But, the first surprise: it’s open only in the morning. And materials are available by prior appointment. You need to go in person first and explore the card catalog, arranged by subject matter. Said catalog is only partially digitized and can be found online along with all other public photography collections in Lombardy. Then you can place an order for what your heart desires. However, the staff is so extremely Italianly nice that they offered, in case I needed it in the future, to do any research for me and even send me scans of the images.
Anyway, your patience and skill in navigating the system will be richly rewarded. Continue reading →
I’ve always insisted that American society is unique in its amazing community spirit that affords people the ability to start new things by getting together informally, united by a common goal. Individualism coming with a great sense of trust in a self-selected community.
Maybe that’s the reason I was so surprised to discover a thriving, historic photo club tradition in Italy that I haven’t observed elsewhere. Almost every Italian city has a photo club, most dating since the end of WWII. They started with the goal of sharing knowledge and experience in photography at a time when it wasn’t considered a subject matter for art schools – it was a craft to be learned through experimentation and from peers. So these clubs both satisfied and spurred the huge amateur interest in photography in postwar Italy that produced the likes of Mario Giacomelli and Letizia Battaglia. The Italian photo club federation, founded in 1948, is a testament to that fervor and a glance at each club’s website reveals a very strong production of compelling images over the decades.
When I was a kid, we used to go on field trips to a local textile factory. There was one machine that sat separately in a large production hall. The manager proudly explained that it was an electronic loom and it could reproduce exactly and quickly any design you enter in its computer memory. We looked at it in awe and tried to imagine a future in which any image we come up with can become a flawless, exact reality.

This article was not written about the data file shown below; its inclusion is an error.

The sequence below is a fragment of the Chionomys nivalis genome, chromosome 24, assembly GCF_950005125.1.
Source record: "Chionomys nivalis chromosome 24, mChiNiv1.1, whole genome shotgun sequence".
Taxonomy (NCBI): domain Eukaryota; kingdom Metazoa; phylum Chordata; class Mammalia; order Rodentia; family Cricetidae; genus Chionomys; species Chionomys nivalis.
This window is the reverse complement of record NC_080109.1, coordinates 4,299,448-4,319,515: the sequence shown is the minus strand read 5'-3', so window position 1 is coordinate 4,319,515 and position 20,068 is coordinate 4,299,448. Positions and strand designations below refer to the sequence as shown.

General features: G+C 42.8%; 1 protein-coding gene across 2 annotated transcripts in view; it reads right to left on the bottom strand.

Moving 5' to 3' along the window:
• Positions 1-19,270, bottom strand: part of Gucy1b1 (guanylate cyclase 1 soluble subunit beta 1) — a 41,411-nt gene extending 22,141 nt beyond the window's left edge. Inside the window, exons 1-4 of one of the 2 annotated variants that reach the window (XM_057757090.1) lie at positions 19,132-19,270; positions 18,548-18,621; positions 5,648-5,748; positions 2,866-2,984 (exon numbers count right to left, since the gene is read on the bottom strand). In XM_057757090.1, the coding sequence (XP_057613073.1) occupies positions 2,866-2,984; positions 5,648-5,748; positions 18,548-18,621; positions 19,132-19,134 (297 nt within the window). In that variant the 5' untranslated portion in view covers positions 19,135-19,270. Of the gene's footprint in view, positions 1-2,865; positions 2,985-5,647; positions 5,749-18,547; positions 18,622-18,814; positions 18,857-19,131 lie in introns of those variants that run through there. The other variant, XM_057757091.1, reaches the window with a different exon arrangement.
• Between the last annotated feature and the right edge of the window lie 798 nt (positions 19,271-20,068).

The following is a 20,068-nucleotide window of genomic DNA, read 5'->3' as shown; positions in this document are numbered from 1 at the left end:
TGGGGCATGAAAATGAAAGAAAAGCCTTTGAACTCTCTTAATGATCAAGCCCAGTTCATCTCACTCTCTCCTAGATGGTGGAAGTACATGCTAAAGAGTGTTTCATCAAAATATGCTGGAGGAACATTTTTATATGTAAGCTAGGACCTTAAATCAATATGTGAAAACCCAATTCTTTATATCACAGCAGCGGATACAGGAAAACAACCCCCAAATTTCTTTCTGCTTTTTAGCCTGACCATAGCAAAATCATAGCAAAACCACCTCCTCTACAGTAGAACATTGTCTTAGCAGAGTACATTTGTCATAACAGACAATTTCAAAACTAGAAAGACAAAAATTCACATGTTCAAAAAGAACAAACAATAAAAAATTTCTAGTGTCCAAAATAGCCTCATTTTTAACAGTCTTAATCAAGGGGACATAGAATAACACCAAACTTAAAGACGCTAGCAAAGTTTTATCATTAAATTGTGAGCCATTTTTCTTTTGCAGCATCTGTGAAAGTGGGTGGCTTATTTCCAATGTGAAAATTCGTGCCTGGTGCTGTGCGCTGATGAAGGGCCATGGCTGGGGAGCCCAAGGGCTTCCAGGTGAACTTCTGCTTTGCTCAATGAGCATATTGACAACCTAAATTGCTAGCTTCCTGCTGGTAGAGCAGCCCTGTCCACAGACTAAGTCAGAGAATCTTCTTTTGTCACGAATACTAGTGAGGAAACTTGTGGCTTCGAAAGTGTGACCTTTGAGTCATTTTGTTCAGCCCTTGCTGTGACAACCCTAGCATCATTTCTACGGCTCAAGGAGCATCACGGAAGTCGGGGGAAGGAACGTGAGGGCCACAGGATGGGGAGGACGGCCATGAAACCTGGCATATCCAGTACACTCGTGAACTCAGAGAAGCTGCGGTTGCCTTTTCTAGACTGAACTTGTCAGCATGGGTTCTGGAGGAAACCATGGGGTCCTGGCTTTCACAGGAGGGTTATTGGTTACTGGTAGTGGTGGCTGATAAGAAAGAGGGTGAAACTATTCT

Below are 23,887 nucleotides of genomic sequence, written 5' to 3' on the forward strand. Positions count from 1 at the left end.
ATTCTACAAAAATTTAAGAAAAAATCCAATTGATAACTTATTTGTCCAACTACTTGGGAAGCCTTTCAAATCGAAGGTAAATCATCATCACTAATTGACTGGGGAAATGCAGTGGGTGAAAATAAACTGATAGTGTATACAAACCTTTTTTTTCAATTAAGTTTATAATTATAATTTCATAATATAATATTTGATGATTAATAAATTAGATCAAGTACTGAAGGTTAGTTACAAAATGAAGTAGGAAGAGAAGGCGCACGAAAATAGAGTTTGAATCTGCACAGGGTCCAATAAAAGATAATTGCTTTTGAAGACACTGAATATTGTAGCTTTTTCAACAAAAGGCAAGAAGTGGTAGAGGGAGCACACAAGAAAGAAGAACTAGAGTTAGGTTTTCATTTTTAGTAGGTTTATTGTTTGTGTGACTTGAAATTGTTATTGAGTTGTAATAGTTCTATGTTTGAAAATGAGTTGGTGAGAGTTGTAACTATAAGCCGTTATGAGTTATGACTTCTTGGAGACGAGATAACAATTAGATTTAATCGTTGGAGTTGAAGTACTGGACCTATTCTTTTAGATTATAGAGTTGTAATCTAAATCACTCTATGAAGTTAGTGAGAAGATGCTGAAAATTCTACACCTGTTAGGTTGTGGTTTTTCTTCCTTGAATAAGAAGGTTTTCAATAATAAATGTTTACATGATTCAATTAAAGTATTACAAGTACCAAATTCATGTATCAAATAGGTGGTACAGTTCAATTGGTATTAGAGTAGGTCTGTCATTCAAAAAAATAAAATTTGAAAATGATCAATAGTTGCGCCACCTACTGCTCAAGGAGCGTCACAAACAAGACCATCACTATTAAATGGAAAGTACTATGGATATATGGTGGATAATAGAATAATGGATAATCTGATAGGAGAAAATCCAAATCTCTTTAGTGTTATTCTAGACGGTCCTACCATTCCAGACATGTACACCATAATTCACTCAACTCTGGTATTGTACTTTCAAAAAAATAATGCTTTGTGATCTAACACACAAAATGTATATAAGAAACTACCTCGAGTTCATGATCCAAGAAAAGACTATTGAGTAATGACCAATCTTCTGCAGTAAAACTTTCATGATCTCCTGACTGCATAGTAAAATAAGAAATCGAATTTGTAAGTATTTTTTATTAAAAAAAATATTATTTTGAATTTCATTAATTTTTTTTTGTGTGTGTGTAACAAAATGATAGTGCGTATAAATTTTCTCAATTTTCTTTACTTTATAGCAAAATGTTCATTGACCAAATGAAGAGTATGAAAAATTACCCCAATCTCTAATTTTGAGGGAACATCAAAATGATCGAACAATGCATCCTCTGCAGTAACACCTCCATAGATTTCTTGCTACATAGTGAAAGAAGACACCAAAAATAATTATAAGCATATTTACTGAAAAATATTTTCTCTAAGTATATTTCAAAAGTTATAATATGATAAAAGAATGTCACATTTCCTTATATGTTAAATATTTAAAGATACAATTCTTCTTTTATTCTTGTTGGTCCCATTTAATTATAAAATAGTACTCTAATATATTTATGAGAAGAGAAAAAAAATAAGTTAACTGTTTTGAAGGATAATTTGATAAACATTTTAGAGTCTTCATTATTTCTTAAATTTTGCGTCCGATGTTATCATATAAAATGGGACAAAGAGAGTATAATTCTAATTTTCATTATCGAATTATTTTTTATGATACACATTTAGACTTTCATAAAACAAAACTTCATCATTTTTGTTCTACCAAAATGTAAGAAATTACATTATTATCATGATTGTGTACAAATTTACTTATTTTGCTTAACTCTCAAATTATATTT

20 years later, all looms are electronic. But when I was in Northern Italy this summer, the cradle of the famed textile and fashion industry we all admire, I was surprised to hear people speaking of mechanical looms with nostalgia. Something has changed in the last decades and it’s not just cheap Chinese competition. The machine as we know it is gone, quietly.
I had the chance to visit a small family-owned textile factory North of Milan and was allowed to take pictures. There was one single mechanical loom, the first one the owner had purchased when he opened his factory, which he keeps now set aside in a niche, as a good-luck charm.
There’s something touchy-feely about mechanical machines, with their levers, steering wheels and belts. They tell a story through the moving thread they help propel that actually makes us see how things are made.
I believe there’s something more important we lose when we replace machines with computers. We lose our personal connection to how things work as we’ve relegated that commanding task to a computer. We lose wonderment of how things work. Here is my visual argument.